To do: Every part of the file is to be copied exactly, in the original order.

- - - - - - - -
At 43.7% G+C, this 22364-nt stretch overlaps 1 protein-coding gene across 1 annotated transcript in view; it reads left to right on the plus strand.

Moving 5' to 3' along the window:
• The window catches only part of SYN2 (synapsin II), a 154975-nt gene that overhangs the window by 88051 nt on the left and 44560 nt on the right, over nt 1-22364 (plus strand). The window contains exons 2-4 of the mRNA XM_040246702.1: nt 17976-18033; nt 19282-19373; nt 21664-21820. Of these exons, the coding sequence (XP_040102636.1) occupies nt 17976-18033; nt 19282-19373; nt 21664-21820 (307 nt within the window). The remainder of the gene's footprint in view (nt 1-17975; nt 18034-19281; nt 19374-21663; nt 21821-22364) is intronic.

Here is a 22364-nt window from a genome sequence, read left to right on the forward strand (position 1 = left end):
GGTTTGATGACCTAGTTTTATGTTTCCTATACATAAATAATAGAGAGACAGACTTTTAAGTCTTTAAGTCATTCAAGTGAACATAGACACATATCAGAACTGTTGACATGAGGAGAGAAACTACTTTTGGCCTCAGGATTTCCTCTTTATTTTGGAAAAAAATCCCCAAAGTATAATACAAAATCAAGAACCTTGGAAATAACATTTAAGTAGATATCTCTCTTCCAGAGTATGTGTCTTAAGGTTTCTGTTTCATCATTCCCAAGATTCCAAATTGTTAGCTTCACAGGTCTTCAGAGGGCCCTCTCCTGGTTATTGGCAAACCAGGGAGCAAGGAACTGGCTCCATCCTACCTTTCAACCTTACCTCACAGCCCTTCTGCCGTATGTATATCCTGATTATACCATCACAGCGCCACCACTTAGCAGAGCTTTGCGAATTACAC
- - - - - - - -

At 43.7% G+C, this 22364-nt stretch overlaps 1 protein-coding gene across 1 annotated transcript in view; it reads left to right on the plus strand.

Moving 5' to 3' along the window:
• The window catches only part of SYN2 (synapsin II), a 154975-nt gene that overhangs the window by 88051 nt on the left and 44560 nt on the right, over nt 1-22364 (plus strand). The window contains exons 2-4 of the mRNA XM_040246702.1: nt 17976-18033; nt 19282-19373; nt 21664-21820. Of these exons, the coding sequence (XP_040102636.1) occupies nt 17976-18033; nt 19282-19373; nt 21664-21820 (307 nt within the window). The remainder of the gene's footprint in view (nt 1-17975; nt 18034-19281; nt 19374-21663; nt 21821-22364) is intronic.

Here is a 22364-nt window from a genome sequence, read left to right on the forward strand (position 1 = left end):
GGTTTGATGACCTAGTTTTATGTTTCCTATACATAAATAATAGAGAGACAGACTTTTAAGTCTTTAAGTCATTCAAGTGAACATAGACACATATCAGAACTGTTGACATGAGGAGAGAAACTACTTTTGGCCTCAGGATTTCCTCTTTATTTTGGAAAAAAATCCCCAAAGTATAATACAAAATCAAGAACCTTGGAAATAACATTTAAGTAGATATCTCTCTTCCAGAGTATGTGTCTTAAGGTTTCTGTTTCATCATTCCCAAGATTCCAAATTGTTAGCTTCACAGGTCTTCAGAGGGCCCTCTCCTGGTTATTGGCAAACCAGGGAGCAAGGAACTGGCTCCATCCTACCTTTCAACCTTACCTCACAGCCCTTCTGCCGTATGTATATCCTGATTATACCATCACAGCGCCACCACTTAGCAGAGCTTTGCGAATTACAC